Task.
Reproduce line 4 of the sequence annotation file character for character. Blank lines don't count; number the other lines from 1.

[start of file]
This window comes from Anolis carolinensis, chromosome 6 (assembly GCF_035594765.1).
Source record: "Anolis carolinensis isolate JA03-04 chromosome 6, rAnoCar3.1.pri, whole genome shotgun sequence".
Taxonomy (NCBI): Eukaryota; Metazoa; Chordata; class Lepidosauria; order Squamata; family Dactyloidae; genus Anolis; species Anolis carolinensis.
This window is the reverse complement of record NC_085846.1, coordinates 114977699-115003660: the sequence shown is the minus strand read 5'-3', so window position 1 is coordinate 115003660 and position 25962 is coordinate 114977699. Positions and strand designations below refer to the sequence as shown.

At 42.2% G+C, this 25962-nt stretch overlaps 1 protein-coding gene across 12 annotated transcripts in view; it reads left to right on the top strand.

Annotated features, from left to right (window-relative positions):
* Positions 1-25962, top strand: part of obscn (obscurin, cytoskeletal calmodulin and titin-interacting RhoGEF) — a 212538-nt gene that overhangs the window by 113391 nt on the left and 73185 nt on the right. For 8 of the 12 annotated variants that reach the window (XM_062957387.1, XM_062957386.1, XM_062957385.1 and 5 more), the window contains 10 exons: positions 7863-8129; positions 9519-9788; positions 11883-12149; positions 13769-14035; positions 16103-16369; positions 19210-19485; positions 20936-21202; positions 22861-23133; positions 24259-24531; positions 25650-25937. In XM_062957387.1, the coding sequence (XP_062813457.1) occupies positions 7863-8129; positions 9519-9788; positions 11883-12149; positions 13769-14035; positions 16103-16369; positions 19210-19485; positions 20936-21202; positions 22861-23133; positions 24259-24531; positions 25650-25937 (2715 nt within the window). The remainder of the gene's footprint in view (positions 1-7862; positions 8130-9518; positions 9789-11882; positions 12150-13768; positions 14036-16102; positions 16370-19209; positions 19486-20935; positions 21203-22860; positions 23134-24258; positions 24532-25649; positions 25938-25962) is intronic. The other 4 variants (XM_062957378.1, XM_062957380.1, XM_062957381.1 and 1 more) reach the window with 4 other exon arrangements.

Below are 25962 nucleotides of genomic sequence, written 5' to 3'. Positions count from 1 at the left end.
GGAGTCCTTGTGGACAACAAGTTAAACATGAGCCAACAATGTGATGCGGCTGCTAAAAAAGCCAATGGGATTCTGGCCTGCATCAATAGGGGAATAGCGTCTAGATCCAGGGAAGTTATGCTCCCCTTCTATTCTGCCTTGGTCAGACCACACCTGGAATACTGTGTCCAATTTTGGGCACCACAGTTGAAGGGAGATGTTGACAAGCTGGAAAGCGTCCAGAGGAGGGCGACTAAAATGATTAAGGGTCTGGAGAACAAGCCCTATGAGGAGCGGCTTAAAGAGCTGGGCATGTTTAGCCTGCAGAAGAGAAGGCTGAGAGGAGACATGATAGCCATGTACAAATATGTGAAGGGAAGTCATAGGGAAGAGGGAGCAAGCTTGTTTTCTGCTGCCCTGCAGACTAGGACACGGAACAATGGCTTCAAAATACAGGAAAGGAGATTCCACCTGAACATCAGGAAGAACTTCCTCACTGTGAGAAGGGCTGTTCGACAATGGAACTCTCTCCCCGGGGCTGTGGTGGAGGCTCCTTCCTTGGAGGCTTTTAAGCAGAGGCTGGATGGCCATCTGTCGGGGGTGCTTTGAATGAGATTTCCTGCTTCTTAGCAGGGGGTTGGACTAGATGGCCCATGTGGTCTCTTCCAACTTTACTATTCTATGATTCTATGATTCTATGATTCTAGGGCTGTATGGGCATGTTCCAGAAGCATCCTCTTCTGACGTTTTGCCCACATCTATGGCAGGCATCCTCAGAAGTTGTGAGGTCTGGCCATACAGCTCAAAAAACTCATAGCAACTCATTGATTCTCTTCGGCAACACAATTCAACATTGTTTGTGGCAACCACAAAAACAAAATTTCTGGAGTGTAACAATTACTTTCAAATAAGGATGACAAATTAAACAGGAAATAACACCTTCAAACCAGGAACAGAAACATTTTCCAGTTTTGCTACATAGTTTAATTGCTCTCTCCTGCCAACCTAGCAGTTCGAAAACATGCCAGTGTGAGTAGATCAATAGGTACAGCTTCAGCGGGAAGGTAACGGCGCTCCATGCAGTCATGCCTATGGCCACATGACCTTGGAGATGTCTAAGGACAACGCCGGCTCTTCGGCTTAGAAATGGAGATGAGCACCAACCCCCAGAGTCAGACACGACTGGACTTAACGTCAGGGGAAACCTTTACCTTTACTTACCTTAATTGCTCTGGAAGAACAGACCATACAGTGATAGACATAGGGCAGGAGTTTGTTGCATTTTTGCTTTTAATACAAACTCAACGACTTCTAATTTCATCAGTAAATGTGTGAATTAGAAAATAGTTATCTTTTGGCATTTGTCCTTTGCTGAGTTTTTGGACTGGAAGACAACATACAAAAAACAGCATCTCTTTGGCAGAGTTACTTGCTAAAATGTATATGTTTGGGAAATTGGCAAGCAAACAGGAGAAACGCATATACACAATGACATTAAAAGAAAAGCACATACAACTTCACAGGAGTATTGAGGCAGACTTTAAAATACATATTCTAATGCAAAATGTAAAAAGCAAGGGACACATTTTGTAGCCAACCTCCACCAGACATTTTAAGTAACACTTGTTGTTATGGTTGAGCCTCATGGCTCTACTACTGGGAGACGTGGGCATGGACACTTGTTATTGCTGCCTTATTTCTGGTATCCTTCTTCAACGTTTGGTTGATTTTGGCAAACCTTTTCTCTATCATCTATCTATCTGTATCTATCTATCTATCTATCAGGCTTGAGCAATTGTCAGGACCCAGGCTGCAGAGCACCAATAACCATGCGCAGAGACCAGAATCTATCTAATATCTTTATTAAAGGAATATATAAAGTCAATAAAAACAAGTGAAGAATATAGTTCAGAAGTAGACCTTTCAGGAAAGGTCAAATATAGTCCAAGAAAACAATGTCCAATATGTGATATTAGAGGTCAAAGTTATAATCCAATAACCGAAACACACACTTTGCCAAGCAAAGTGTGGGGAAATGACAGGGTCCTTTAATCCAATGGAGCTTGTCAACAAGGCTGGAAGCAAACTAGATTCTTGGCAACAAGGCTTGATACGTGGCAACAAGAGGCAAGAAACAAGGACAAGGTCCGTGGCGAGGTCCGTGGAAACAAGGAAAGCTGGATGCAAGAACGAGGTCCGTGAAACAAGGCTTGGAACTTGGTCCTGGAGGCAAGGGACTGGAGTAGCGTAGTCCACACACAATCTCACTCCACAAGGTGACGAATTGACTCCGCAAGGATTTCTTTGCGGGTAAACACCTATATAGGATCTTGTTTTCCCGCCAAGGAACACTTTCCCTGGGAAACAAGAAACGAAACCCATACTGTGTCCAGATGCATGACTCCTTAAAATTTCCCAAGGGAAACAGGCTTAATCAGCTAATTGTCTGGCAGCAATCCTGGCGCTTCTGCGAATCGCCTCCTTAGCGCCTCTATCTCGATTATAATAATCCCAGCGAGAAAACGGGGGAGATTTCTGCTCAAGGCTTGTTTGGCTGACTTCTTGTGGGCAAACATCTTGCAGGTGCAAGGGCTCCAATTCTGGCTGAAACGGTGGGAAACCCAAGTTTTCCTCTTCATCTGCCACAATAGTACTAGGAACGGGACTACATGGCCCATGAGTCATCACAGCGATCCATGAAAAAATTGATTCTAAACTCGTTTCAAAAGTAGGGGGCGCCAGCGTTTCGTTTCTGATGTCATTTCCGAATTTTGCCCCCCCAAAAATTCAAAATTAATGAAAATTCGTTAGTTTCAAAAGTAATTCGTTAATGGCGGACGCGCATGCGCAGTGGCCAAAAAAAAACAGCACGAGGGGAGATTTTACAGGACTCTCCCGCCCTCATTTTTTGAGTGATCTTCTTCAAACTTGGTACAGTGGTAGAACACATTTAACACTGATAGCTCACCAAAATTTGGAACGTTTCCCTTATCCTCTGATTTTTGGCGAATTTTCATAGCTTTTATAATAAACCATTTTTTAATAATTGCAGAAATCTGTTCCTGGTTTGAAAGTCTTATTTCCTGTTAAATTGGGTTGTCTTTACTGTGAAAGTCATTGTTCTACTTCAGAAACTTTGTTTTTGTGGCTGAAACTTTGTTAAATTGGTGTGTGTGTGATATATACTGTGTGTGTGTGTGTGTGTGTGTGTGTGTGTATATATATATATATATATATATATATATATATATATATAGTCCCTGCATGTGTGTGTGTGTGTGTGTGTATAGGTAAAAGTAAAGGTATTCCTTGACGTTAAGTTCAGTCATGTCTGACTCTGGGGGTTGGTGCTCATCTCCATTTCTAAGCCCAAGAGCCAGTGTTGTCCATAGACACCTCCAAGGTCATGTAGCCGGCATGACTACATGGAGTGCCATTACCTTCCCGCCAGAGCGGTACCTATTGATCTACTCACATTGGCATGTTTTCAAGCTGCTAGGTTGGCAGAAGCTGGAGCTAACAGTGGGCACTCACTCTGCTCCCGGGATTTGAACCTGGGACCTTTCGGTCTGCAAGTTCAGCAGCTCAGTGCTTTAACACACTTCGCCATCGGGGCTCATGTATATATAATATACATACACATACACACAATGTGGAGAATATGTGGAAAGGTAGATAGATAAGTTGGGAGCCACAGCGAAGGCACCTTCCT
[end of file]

This window is the reverse complement of record NC_085846.1, coordinates 114977699-115003660: the sequence shown is the minus strand read 5'-3', so window position 1 is coordinate 115003660 and position 25962 is coordinate 114977699. Positions and strand designations below refer to the sequence as shown.